The triggerguard is undercut where it meets the frame for an extreme high hold grip. According to Madonia, “It’s such a subtle thing that most people don’t see it when they look at the gun. You have to put it in your hand to appreciate it. The gun sits lower in your hand and there’s less muzzle rise because of it.” This is a feature that I always include on any 1911 custom gun that I commission because this seemingly small detail makes a huge difference in the way the gun feels in my hand. Kimber also bevels the bottom of the slide flat. It is a cosmetically pleasing touch that will also keep the slide from carving expensive holsters or flesh.
Some other performance enhancing features of the Gold Combat Stainless II are the Micarta grips that offer shooters a secure firing grip, ambidextrous thumb safeties that competition shooters will need and a detachable stainless magazine well funnel to aid shooters in speed reloads.
Madonia said, “We also went with different style of cocking serrations; they’re deeper and thinner and I think they look a little classier. We flat topped and serrated the slide—it is one of our most popular modifications. The bull barrel is a popular choice for many. We stepped the barrels so that it would lock up tight when in battery but also unlock smoothly as the gun cycles. The one drawback is that it can’t be used in IDPA competition.” (Though I noted the slide is cut for a barrel bushing lock tab so that it could be retro fit with a standard barrel and bushing if shooting IDPA competition is important to you.) “The reverse plug system is Kimber’s design and manufacture. The gun always had fixed sights but we changed them to the tactical type that you can cock against the table or doorframe. That seems to be the latest rage.”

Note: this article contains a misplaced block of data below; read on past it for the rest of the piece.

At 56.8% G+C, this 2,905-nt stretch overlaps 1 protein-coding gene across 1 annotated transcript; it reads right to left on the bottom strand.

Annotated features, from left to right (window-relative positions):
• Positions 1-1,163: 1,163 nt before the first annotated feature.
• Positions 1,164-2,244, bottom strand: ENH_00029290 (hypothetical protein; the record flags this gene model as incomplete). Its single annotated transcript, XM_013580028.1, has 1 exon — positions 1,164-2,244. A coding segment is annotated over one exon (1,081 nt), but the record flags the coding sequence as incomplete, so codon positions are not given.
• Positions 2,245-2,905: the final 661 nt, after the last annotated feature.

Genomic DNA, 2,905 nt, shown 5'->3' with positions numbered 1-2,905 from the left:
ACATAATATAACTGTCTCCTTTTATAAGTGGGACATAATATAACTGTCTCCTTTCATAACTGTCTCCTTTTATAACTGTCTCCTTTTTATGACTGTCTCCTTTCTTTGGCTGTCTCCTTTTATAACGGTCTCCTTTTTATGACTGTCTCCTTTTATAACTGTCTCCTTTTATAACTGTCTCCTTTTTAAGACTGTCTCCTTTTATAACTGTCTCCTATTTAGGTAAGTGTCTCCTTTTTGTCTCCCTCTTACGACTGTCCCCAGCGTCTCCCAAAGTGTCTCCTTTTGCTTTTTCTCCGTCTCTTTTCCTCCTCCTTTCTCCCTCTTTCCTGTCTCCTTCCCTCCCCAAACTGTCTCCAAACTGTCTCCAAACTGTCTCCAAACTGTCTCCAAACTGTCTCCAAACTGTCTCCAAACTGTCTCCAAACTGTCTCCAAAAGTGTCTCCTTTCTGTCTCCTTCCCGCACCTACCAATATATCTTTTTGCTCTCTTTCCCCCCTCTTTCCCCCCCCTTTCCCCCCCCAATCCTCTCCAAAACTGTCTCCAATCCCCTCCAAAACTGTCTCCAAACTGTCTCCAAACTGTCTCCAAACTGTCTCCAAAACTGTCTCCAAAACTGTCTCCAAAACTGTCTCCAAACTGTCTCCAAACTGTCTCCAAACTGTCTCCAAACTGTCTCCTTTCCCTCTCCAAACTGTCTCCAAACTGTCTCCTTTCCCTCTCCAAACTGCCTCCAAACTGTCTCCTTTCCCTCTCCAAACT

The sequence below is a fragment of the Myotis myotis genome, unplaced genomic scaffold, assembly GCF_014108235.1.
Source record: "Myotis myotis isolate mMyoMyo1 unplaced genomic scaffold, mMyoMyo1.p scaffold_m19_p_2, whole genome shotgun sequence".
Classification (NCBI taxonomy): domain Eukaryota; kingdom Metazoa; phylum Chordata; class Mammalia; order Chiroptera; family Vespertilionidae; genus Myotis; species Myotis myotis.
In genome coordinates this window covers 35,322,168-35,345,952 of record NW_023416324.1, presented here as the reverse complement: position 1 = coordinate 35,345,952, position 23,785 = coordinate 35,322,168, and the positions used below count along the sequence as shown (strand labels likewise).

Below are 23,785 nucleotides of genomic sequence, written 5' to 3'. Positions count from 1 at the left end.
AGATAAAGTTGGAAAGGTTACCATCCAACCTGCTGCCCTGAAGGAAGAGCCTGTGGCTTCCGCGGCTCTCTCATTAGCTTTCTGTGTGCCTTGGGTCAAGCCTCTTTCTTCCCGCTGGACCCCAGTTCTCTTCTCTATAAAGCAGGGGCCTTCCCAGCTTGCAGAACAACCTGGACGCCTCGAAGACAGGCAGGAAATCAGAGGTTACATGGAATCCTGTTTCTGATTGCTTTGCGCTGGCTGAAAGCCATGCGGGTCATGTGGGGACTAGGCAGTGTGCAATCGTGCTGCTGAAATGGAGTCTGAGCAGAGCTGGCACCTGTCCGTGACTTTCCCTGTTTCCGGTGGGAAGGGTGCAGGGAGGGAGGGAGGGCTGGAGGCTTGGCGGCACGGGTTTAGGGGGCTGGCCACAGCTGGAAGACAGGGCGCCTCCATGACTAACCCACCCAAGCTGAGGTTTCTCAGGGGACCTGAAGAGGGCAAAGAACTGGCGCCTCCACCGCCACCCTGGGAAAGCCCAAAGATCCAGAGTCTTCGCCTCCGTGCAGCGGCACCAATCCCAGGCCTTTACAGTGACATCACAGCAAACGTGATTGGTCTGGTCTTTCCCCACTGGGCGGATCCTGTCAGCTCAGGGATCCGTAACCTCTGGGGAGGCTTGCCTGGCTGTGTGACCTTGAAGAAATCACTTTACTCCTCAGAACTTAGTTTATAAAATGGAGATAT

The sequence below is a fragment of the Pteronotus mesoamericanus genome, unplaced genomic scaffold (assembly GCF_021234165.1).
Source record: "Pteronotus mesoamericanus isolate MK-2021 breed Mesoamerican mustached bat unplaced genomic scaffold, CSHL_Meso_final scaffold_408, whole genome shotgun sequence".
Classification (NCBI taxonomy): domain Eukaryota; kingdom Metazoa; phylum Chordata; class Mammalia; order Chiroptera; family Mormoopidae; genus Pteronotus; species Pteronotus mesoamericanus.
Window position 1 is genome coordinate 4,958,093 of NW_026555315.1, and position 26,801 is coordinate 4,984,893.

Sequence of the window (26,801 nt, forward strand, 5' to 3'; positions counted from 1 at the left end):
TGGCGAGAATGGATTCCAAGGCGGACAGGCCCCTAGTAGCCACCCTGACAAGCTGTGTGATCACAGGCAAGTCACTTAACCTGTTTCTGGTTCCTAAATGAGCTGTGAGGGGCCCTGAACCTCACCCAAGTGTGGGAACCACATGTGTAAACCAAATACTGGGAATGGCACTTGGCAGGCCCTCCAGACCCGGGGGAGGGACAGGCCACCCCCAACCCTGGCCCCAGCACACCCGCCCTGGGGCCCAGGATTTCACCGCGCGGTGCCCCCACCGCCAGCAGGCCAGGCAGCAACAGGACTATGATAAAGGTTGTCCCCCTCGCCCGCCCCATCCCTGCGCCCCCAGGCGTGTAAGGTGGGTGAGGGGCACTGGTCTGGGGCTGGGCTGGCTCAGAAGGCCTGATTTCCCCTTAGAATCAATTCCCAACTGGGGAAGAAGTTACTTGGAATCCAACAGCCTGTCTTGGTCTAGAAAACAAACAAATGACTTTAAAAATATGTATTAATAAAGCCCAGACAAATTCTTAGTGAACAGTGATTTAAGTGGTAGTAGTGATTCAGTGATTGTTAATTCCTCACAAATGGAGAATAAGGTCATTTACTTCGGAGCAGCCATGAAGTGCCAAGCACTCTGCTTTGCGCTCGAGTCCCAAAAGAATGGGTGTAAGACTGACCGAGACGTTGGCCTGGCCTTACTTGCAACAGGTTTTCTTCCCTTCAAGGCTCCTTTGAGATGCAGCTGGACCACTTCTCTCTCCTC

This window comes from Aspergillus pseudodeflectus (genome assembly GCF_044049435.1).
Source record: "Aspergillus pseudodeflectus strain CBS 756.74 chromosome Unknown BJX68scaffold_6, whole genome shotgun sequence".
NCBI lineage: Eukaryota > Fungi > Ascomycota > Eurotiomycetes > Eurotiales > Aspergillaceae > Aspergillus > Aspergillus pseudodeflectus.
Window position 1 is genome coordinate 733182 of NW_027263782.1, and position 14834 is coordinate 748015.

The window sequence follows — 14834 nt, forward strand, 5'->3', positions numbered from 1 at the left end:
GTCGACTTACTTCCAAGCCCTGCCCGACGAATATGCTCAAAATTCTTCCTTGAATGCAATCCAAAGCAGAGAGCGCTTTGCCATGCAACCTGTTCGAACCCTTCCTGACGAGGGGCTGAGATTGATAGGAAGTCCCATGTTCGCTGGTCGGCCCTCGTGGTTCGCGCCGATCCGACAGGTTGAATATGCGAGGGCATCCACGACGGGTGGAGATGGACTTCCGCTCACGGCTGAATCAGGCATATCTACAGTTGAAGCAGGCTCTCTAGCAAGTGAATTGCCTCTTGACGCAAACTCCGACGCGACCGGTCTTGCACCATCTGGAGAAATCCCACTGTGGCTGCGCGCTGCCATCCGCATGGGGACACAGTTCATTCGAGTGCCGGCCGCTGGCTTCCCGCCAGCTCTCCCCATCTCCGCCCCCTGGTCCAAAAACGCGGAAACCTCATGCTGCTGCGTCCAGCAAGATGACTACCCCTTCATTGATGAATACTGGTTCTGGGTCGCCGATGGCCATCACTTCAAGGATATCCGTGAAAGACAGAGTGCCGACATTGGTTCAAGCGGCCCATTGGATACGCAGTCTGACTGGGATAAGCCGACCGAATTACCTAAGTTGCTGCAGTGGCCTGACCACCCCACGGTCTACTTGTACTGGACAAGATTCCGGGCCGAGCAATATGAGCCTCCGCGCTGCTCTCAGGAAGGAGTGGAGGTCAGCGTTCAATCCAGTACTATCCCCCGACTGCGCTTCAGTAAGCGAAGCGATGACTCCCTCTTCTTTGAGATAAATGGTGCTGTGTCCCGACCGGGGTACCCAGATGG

For defense work the sights are fitted with tritium lamps in the familiar 3-dot pattern. They glow green in dim light and are dovetailed into to the slide. The rear sight is drift adjustable for windage. The sights are big enough that I had no problem getting a crisp, clear sight picture when shooting groups at 25-yards.
BlackHawk CQC Holster
To carry the Gold Combat I ordered a BlackHawk CQC standard polymer holster. This is my first experience with a BlackHawk holster and found it to be very innovative, versatile and effective. There’s an adjustment screw just under the triggerguard that provides adjustable retention. The front of the holster is low cut so that the pistol’s muzzle won’t drag on the holster as it is being presented. The really innovative part of the holster is its back plate that allows the holster to be adjusted for angle of rake. While I prefer to wear my pistol pretty much at 90 degrees, it can be adjusted for the familiar FBI cant, or even worn on the weak hand side while driving. Even its belt loops are adjustable for different belt widths.